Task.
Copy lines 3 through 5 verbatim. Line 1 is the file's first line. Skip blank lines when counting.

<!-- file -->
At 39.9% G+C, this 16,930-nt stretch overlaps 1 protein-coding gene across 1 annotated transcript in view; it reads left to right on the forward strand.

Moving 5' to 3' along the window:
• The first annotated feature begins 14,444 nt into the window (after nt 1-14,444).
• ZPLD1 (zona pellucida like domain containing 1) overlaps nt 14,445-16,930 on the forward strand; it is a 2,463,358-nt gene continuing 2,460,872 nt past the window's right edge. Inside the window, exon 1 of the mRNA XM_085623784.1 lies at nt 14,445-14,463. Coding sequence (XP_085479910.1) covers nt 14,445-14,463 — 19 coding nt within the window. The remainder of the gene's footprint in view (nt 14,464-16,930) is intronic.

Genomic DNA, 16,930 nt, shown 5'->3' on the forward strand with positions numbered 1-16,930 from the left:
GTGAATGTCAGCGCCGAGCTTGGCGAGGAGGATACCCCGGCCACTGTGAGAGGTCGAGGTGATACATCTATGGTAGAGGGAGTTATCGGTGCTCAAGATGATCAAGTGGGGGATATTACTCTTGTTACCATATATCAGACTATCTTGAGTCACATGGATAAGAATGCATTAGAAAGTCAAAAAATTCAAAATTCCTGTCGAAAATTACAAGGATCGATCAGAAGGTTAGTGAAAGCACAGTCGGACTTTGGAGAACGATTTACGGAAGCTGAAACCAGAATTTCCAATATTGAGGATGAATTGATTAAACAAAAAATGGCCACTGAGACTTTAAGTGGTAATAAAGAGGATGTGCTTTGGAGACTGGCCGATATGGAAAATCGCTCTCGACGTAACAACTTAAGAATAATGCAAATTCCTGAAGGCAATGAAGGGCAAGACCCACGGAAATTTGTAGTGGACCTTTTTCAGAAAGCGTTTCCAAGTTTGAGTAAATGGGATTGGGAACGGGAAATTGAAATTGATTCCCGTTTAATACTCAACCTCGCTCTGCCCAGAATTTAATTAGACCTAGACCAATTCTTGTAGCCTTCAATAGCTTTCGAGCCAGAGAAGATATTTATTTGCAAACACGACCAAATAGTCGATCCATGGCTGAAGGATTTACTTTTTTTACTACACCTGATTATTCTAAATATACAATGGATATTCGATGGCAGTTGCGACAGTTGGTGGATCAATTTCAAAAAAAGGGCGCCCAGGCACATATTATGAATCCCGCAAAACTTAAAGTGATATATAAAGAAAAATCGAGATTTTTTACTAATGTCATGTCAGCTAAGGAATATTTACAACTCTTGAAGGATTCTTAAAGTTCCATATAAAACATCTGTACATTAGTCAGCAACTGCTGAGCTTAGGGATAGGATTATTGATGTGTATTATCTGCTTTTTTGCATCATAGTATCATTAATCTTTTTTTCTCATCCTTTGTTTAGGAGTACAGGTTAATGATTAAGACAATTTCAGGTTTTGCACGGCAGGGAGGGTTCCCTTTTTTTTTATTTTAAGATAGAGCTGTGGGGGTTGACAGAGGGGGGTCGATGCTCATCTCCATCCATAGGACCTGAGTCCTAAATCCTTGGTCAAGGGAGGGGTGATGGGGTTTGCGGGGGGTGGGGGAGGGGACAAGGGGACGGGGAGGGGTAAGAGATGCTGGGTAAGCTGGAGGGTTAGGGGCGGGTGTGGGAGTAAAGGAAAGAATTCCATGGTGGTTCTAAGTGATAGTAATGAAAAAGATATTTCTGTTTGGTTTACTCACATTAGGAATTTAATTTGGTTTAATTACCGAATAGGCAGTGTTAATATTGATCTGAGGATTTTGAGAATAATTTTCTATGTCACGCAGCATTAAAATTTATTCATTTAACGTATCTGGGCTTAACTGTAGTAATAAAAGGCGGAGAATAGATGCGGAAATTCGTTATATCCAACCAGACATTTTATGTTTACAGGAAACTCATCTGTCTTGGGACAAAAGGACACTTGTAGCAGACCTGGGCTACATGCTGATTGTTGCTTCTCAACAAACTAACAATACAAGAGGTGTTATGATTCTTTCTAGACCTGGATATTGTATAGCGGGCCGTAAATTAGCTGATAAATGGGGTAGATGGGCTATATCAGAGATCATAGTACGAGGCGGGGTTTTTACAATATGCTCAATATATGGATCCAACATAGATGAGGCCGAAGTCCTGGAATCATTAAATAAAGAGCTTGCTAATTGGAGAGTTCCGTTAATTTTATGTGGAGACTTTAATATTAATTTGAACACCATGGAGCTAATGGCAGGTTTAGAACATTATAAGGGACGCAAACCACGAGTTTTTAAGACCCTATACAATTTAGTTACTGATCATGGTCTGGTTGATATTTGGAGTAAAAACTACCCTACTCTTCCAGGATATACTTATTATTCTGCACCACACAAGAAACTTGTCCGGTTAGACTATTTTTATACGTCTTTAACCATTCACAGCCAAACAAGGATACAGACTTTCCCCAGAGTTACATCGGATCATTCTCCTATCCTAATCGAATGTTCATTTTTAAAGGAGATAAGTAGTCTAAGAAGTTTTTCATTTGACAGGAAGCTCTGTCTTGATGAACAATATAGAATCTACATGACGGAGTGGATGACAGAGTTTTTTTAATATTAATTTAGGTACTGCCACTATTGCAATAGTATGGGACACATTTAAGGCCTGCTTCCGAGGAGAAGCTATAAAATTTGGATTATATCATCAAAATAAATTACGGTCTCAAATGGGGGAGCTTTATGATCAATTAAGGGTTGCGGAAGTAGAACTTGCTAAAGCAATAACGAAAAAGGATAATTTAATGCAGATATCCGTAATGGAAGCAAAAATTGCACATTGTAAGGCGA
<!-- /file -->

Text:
• The first annotated feature begins 14,444 nt into the window (after nt 1-14,444).
• ZPLD1 (zona pellucida like domain containing 1) overlaps nt 14,445-16,930 on the forward strand; it is a 2,463,358-nt gene continuing 2,460,872 nt past the window's right edge. Inside the window, exon 1 of the mRNA XM_085623784.1 lies at nt 14,445-14,463. Coding sequence (XP_085479910.1) covers nt 14,445-14,463 — 19 coding nt within the window. The remainder of the gene's footprint in view (nt 14,464-16,930) is intronic.

Genomic DNA, 16,930 nt, shown 5'->3' on the forward strand with positions numbered 1-16,930 from the left: